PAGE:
Giovanna Trabasso / 04/07/2021
Renewable Energy: Making Your Home Sustainable While Saving a Buck
Whether you are renting or a homeowner, everyone loves to save a buck. Bills pile up more quickly than you’d think. How about saving some money on your electric bill and being environmentally conscious? Renewable energy does it all! Using alternative energy sources can not only reduce your electricity bill but also the emission of greenhouse gasses. In 2019, renewable energy represented 11.4% of total energy consumption in the U.S. That represents 11.5 quadrillion BTUs powered by alternative energy sources! But we can still do better. Join the battle against climate change with the seven main sources of renewable energy. And while you’re at it, keep your money in your savings account, not your electricity bill.
1. Solar Energy
Solar energy is one of the most popular sources of renewable energy. It’s the go-to for many people and it works wonderfully! Most of the world has access to sunlight, making solar energy easy and convenient. Contrary to popular belief, you don’t need a bright, sunny day every day to harvest solar energy! However, do keep in mind that solar panels are not inexpensive. Solar energy is not mining or burning any sort of gasses nor does it need to be plugged into a grid. After the initial investment, in the long run, it will be saving you money on electricity. Since solar panels can be installed right at your home, solar energy doesn’t require power lines across communities in order to be accessed.
2. Wind Energy
Coming right after solar energy, wind energy is also incredibly popular. It works very similarly to solar energy, just harvesting a different source of energy. Wind farms require space and are often found in remote areas. For a small town or community to sustain itself on wind energy, it does require power lines to access the energy. Because wind farms can’t be as seamless as solar, they’re not often as desirable. However, they are still a renewable energy source that requires no mining or burning. In fact, the nature of wind farms can generate job opportunities for its community as it requires tending to.
Biomass comes from living organisms such as plants to create bioenergy. Energy being produced from biomass comes from the heat produced by burning it. It creates methane gas that is then used as fuel. Unfortunately, biomass works better in theory. This is because, for it to be fully renewable, it must produce the same amount that is being used. For example, if burning wood as bioenergy, the carbon dioxide it produces must be then converted into reforestation. For the common household, biomass is not the easiest renewable energy source.
We all know the Hoover Dam and hydroelectric plants! If you’ve heard about solar and wind energy, you’ve probably heard about hydroelectric. Like wind energy, hydroelectric works by using turbines to generate electricity in moving bodies of water. It can be harvested in fast-moving rivers, waterfalls, or by building dams to create artificial waterfalls. As long as the water is moving, there will be energy. However, hydroelectric might not be the most sustainable renewable energy source. Building dams can affect the natural ecosystems that live within that area. Like wind energy, it also requires a form of transportation of energy in order to power communities that surround it.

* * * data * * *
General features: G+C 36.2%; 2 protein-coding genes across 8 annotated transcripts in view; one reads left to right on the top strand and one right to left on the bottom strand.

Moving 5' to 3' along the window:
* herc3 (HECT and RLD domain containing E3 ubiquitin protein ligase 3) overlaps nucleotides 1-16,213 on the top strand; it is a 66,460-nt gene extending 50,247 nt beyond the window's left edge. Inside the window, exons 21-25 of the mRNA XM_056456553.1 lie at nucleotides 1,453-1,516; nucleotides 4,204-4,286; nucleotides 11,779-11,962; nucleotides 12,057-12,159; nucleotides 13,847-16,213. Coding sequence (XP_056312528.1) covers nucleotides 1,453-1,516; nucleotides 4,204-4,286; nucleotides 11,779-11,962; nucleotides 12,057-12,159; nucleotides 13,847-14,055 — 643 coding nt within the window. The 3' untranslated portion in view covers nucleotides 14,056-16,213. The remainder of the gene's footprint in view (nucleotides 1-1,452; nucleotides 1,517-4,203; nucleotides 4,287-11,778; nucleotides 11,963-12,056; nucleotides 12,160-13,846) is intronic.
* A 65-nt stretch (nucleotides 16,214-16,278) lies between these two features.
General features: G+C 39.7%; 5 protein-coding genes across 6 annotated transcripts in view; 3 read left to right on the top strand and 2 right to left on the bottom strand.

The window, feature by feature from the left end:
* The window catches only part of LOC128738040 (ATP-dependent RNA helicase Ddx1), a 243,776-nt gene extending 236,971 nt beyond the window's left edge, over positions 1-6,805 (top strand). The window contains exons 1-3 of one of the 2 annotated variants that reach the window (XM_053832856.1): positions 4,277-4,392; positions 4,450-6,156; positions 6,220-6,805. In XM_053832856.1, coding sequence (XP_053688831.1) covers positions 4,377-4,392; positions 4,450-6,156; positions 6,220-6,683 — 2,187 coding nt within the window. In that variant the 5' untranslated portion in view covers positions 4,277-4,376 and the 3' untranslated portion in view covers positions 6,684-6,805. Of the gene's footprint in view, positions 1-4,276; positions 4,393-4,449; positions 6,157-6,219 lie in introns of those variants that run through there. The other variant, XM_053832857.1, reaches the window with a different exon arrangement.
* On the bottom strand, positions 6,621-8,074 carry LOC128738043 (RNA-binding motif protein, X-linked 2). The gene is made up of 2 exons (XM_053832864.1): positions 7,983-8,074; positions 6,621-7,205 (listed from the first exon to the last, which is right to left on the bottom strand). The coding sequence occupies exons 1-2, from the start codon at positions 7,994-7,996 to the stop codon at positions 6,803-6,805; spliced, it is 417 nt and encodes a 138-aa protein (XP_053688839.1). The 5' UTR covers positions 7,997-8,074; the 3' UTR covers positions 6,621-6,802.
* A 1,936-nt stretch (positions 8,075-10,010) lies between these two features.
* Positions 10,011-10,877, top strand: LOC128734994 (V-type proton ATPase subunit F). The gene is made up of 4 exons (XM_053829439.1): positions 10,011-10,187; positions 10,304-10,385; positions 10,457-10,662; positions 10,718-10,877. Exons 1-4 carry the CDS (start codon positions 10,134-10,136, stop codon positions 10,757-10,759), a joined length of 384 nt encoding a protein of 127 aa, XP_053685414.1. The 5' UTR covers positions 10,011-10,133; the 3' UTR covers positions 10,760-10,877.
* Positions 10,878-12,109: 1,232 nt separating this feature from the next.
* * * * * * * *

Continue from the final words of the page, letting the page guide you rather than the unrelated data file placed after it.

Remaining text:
5. Ocean Energy
The ocean can be used as a different source of hydroelectric! Unfortunately, it requires proximity so only coastal towns would be able to benefit from ocean energy. The ocean can be very predictable as it relies on ties we can now monitor. There are two ways that the ocean can provide renewable energy. By using a thermal system, both the heat from the ocean’s surface and cold from its depths can be used interchangeably to generate power for an engine that creates electricity. A mechanical system can also be used by harnessing movement from the ocean’s waves.
6. Geothermal Energy
What’s missing from all of the renewable energy sources above? The Earth itself! Geothermal energy relies on the heat that has been trapped underneath the Earth’s crust. If the required plants to harvest geothermal energy weren’t so expensive, it could be our bigger source of renewable energy. You can build the entire system underground and not disrupt the surface. Ecosystems are left unchanged and we don’t have to worry about large spaces required to build the plants. Not to mention that geothermal energy is completely self-replenishing!
Want to make your renewable energy renewable? You absolutely can! Excess renewable energy can be used to produce hydrolysis in water tanks. The hydrogen product can then be used as an energy source in place of fossil fuels! On its own, hydrogen isn’t entirely renewable, but as a byproduct of other renewable energy sources, it becomes another way to run clean.
If you’re all about the sustainable lifestyle, check out our blog posts on Sustainability!
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